Nov.27.17

9 Ways to Develop Self Control


Establishing Life Skills to Help at School, Work and In Training

bg-_9_WAYS_To_Develop_Self_Control_(5).pngThink of you Songahm journey as a car trip and you are the driver.  To stay on the path to a black belt or World Champion title, you need to control the vehicle, keeping on the road and adjusting your speed to make it around curves, up hills and around any other obstacles you find in your way.  Just like controlling that steering wheel and accelerator, controlling the various aspects of your life is a skill that will keep you headed in the right direction on your Songahm journey and will help you reach your destination as an ATA student.  From governing your personal habits to the way you deal with others, self-control in your actions is a sure way to achieve your goals.  Here are nine steps you can take to find the control that will get you where you want to go. 

 

  1. Stick to your Schedule.
    Back at work or back in school after summer vacation, you of course have your daily schedule in the office or the classroom.  But that’s only part of a balanced life.  With calendars filling up fast, establish a schedule that helps you keep track of your Taekwondo training as well as your work, studies, chores and errands.  Even having a regular sleep schedule can help you mentally and physically.  Write your schedule down somewhere or put it in your phone so you can check it every day.  And stick to it!

  2. Be Kind.
    Extending a positive attitude to the way you treat others will also help you learn the self-control that will help you show the proper respect to your fellow competitors and judges when on the mat.  It is said a smile uses fewer muscles than a frown, so learning to use proper courtesies- to say “Yes sir” and “Yes ma’am”- is much easier than going out of your way to be disrespectful.  Use language and good manners- like letting someone ahead of you in line- daily.

  3. Listen.
    Listening is different than hearing.  We listen for information, for enjoyment and to learn. If you tend to zone out when people are talking, try to become an active listener.  Pay attention with eye contact and avoid distractions; show you’re listening by smiling and nodding to keep the speaker engaged; provide feedback to give the speaker a chance to clarify and make sure you’ve gotten the message clearly; allow the speaker to finish before asking questions or making counter arguments and respond appropriately by being honest, but showing respect.

  4. Don’t Binge.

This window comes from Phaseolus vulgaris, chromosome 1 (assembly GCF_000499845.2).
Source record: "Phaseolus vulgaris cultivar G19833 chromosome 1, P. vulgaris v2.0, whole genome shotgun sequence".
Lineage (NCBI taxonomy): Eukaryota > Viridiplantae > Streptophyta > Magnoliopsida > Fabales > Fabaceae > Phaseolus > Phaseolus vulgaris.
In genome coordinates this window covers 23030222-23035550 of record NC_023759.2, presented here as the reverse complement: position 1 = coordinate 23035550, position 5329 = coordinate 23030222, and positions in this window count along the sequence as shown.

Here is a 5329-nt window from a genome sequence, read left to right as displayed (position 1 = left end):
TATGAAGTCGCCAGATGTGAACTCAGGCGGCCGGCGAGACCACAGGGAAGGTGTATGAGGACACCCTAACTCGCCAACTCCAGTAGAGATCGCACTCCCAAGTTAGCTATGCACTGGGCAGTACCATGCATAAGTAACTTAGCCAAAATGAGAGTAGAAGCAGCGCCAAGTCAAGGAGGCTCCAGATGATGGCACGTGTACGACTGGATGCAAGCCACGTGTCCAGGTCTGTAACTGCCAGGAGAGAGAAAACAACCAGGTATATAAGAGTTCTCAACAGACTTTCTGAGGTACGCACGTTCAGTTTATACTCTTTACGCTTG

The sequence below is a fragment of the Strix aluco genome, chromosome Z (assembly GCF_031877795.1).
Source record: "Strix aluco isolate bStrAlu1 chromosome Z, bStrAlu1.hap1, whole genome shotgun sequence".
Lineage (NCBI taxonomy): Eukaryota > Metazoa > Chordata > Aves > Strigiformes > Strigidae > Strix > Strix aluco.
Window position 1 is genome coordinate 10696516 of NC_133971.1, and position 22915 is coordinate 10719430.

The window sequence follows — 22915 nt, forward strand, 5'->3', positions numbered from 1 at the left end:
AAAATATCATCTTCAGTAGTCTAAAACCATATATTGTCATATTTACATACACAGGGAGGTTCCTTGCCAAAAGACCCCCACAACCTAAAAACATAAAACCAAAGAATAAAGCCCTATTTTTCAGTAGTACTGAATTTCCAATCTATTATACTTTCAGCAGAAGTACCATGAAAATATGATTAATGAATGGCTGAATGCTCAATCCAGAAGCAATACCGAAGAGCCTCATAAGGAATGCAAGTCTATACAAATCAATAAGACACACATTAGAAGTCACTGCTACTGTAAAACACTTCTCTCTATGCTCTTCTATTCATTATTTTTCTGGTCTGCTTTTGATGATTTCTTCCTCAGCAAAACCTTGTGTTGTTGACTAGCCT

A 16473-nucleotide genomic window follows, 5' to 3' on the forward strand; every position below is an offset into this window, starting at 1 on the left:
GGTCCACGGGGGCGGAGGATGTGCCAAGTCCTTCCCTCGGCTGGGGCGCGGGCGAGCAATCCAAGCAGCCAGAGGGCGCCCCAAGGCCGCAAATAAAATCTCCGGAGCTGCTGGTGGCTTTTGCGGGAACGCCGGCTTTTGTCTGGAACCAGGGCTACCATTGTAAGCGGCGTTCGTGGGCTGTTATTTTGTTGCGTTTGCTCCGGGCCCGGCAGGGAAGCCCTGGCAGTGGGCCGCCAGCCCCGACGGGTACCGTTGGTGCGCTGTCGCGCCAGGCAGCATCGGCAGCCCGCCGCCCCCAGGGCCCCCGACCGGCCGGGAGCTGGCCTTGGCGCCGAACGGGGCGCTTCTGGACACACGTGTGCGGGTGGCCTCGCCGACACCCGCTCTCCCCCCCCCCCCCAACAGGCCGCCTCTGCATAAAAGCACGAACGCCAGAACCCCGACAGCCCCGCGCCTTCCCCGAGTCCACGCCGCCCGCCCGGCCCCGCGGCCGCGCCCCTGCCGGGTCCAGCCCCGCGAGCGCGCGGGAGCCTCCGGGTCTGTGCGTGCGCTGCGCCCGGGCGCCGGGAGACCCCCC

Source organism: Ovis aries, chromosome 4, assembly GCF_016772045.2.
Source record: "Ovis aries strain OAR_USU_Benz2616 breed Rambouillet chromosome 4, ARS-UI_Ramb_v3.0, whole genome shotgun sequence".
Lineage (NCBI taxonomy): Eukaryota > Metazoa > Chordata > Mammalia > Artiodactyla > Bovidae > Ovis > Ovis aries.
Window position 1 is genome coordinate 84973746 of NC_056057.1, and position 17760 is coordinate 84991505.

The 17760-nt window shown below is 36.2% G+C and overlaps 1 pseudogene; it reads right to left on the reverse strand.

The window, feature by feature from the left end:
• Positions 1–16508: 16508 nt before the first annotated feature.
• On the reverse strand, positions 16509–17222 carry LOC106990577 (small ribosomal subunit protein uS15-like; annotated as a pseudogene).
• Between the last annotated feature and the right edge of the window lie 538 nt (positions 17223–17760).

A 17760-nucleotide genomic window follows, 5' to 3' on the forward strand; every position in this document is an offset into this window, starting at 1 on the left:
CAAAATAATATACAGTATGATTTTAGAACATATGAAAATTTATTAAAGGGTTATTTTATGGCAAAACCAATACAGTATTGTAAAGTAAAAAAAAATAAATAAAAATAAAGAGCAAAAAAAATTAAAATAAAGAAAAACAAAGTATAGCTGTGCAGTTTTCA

Use your self-control to avoid overeating, which can cost you the benefits of your hard training.  Just because you’re out with friends or at a party, there is no reason to let yourself slip.  Keep your mind on the prize:  that next belt or a state or world championship.

  5. Ride it Out.
    Sometimes self-control is easier than at other times.  If you are experiencing an unusually strong desire to do something you know will be harmful or bad for you, wait it out.  Give yourself 10 minutes to let the urge pass and once it has, you will have an even greater sense of accomplishment thanks to your self-control.  After all, we can sometimes be our worst enemies.

  6. Sleep.
    Forbes contributing blogger, Travis Bradberry, points out that being tired diminishes the brain’s ability to absorb glucose, which makes it much harder for the brain to control impulse.  And to compensate for that low glucose level you are more likely to opt for unhealthy, sugary snacks.  Stick to that sleep schedule you drew up in Step 1!

  7. Self-Forgiveness.
    Sometimes we trip and fall on our Songahm journey.  It is how you overcome the setbacks that ultimately help make you a true champion.  Don’t wallow in self-pity if you’ve slipped off your schedule momentarily or indulged in too much at a family cookout.  Forgive yourself and persevere, focusing on what you will do right the next time. 

  8. Meditate.
    Taking just a few minutes a day to focus on your breathing and senses improved your self-awareness and the brain’s ability to resist destructive impulses.  Bradberry says meditation also improves your emotional intelligence.  There are a number of meditation techniques, many of them quite simple that can be found online.  But the essentials you will need are a quiet place and a few minutes of free time.

  9. Eat.
    Avoiding the binge in Step 4 doesn’t mean depriving yourself.  Eat properly, with the right sized portions and healthy choices.  Sugary foods will spike your blood sugar and lead to a dropoff that can make you weary. Practice your self-control by making yourself go for the meats and grains that your body will burn steadily throughout the day.

 


 

 

Author: Todd Traub | Originally published in Vol. 21 no. 3 of the ATA World Magazine.

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